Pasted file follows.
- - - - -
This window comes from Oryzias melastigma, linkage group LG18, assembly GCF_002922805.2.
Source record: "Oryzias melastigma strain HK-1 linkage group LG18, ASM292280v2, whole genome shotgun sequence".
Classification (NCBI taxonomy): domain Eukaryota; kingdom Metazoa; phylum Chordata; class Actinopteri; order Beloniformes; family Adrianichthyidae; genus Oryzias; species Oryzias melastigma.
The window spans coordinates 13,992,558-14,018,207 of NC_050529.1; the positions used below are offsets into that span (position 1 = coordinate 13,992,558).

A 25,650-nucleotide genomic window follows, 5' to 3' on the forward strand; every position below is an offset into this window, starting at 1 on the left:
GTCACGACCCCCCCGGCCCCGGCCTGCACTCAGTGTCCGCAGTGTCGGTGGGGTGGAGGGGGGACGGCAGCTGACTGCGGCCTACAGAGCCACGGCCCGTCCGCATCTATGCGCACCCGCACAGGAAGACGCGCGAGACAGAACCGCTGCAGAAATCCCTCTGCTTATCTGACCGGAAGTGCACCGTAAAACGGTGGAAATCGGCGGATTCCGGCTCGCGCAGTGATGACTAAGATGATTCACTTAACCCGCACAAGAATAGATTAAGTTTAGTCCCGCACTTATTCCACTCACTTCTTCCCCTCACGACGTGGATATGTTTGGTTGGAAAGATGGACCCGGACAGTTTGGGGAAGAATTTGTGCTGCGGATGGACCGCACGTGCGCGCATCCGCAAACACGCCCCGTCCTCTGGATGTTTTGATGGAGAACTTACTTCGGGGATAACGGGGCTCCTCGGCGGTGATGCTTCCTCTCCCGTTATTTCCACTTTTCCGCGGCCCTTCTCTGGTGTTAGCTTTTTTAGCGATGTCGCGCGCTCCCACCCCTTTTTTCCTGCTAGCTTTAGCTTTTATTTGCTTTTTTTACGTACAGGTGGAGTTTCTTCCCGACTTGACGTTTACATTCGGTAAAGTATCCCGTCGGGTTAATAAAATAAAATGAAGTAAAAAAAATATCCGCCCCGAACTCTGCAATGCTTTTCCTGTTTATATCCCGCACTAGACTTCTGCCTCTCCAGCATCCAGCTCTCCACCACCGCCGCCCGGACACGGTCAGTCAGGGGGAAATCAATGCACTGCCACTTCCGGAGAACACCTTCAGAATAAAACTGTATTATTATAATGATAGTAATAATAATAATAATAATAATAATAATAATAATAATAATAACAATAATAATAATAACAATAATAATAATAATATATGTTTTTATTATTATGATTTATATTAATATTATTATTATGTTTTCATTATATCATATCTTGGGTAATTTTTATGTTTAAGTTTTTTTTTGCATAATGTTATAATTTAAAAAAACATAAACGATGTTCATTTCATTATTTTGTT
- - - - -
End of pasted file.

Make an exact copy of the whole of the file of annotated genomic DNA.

This window comes from Oryzias melastigma, linkage group LG18, assembly GCF_002922805.2.
Source record: "Oryzias melastigma strain HK-1 linkage group LG18, ASM292280v2, whole genome shotgun sequence".
Classification (NCBI taxonomy): domain Eukaryota; kingdom Metazoa; phylum Chordata; class Actinopteri; order Beloniformes; family Adrianichthyidae; genus Oryzias; species Oryzias melastigma.
The window spans coordinates 13,992,558-14,018,207 of NC_050529.1; the positions used below are offsets into that span (position 1 = coordinate 13,992,558).

A 25,650-nucleotide genomic window follows, 5' to 3' on the forward strand; every position below is an offset into this window, starting at 1 on the left:
GTCACGACCCCCCCGGCCCCGGCCTGCACTCAGTGTCCGCAGTGTCGGTGGGGTGGAGGGGGGACGGCAGCTGACTGCGGCCTACAGAGCCACGGCCCGTCCGCATCTATGCGCACCCGCACAGGAAGACGCGCGAGACAGAACCGCTGCAGAAATCCCTCTGCTTATCTGACCGGAAGTGCACCGTAAAACGGTGGAAATCGGCGGATTCCGGCTCGCGCAGTGATGACTAAGATGATTCACTTAACCCGCACAAGAATAGATTAAGTTTAGTCCCGCACTTATTCCACTCACTTCTTCCCCTCACGACGTGGATATGTTTGGTTGGAAAGATGGACCCGGACAGTTTGGGGAAGAATTTGTGCTGCGGATGGACCGCACGTGCGCGCATCCGCAAACACGCCCCGTCCTCTGGATGTTTTGATGGAGAACTTACTTCGGGGATAACGGGGCTCCTCGGCGGTGATGCTTCCTCTCCCGTTATTTCCACTTTTCCGCGGCCCTTCTCTGGTGTTAGCTTTTTTAGCGATGTCGCGCGCTCCCACCCCTTTTTTCCTGCTAGCTTTAGCTTTTATTTGCTTTTTTTACGTACAGGTGGAGTTTCTTCCCGACTTGACGTTTACATTCGGTAAAGTATCCCGTCGGGTTAATAAAATAAAATGAAGTAAAAAAAATATCCGCCCCGAACTCTGCAATGCTTTTCCTGTTTATATCCCGCACTAGACTTCTGCCTCTCCAGCATCCAGCTCTCCACCACCGCCGCCCGGACACGGTCAGTCAGGGGGAAATCAATGCACTGCCACTTCCGGAGAACACCTTCAGAATAAAACTGTATTATTATAATGATAGTAATAATAATAATAATAATAATAATAATAATAATAATAATAACAATAATAATAATAACAATAATAATAATAATATATGTTTTTATTATTATGATTTATATTAATATTATTATTATGTTTTCATTATATCATATCTTGGGTAATTTTTATGTTTAAGTTTTTTTTTGCATAATGTTATAATTTAAAAAAACATAAACGATGTTCATTTCATTATTTTGTT